This week's theme: June is generally the busiest month for weddings,* so let's talk about marriage.
The report and website Knot Yet is a joint project of the National Marriage Project at the University of Virginia, The National Campaign to Prevent Teen and Unplanned Pregnancy, and The Relate Institute. The analysis attempts to explain the benefits and costs of delayed marriage based on data from the Current Population Survey, American Community Survey, National Longitudinal Study of Adolescent Health, and other sources.
Delayed marriage is associated with lower divorce rate.
Earlier marriage is associated with higher reported happiness.
Delayed marriage is associated with higher family earnings.
Earlier marriage is associated with lower rates of 20-something depression.
After falling during the recession years, the number of marriages in the U.S. is up (2.118 million in 2011 compared with 2.096 million in 2010) and the rate of marriages per 1,000 population has stabilized, according to the latest data from CDC.
ASSORTATIVE MATING TO THE EXTREME?
We have evidence that people pair up with others of similar socio-economic and educational background.
Neal Caren, of Scatterplot, takes this theory a step further. Caren analyzed American Community Survey data and found that sociologists marry... other sociologists. (If they get married at all... and if their spouse has a college degree... But still, "both male and female sociology majors are 3.7 times more likely to be married to other sociology majors compared to a random major." According to Caren:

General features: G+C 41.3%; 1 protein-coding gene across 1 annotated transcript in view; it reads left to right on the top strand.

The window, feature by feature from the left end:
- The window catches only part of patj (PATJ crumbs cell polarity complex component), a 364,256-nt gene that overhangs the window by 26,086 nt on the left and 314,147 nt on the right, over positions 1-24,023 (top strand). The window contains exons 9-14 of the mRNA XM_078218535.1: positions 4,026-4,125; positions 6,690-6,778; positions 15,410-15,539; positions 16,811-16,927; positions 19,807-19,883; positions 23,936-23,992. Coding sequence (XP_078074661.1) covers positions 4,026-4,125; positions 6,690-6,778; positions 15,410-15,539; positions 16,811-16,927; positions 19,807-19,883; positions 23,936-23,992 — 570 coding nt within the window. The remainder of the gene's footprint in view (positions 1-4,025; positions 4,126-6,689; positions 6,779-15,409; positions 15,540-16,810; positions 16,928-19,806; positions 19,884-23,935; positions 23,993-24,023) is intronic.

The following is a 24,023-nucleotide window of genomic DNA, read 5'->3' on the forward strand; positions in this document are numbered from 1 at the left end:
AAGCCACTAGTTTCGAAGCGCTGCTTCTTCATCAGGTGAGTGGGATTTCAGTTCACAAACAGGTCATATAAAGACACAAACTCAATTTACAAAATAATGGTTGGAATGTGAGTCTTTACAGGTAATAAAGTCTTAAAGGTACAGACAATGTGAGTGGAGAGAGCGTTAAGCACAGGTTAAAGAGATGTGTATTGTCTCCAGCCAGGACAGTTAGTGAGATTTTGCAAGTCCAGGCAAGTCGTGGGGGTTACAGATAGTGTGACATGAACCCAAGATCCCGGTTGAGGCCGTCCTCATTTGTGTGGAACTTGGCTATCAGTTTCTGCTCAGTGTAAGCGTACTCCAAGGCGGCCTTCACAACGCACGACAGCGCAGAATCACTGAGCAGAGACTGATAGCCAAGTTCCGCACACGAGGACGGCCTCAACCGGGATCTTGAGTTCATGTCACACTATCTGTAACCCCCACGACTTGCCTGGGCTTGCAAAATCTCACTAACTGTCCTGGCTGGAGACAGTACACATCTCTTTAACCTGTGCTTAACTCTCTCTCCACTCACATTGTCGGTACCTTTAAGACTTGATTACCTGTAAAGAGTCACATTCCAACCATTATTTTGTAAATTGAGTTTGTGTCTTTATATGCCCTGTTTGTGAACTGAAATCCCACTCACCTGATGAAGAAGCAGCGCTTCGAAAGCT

"what it really means is among the population of male sociologist who are married to a female with a college degree, 8% are married to someone who was a sociology major. This completely excludes the not currently married (40% of sociology majors of 25), and those folks married to someone without a college degrees (33% of married sociology majors)"
|Source: Randy Glasbergen|
IN CASE YOU MISSED IT...
6 things you need to know about the 2012 U.S. population estimates.
Delaying the wedding bells (stats on declining marriage rates and marriage differentials by socio-economic status)
Let the wedding bells ring! (Stats on marriage by month, by state, and trends in marriage and divorce)
*Note: August sometimes has more weddings than June, but August is a longer month...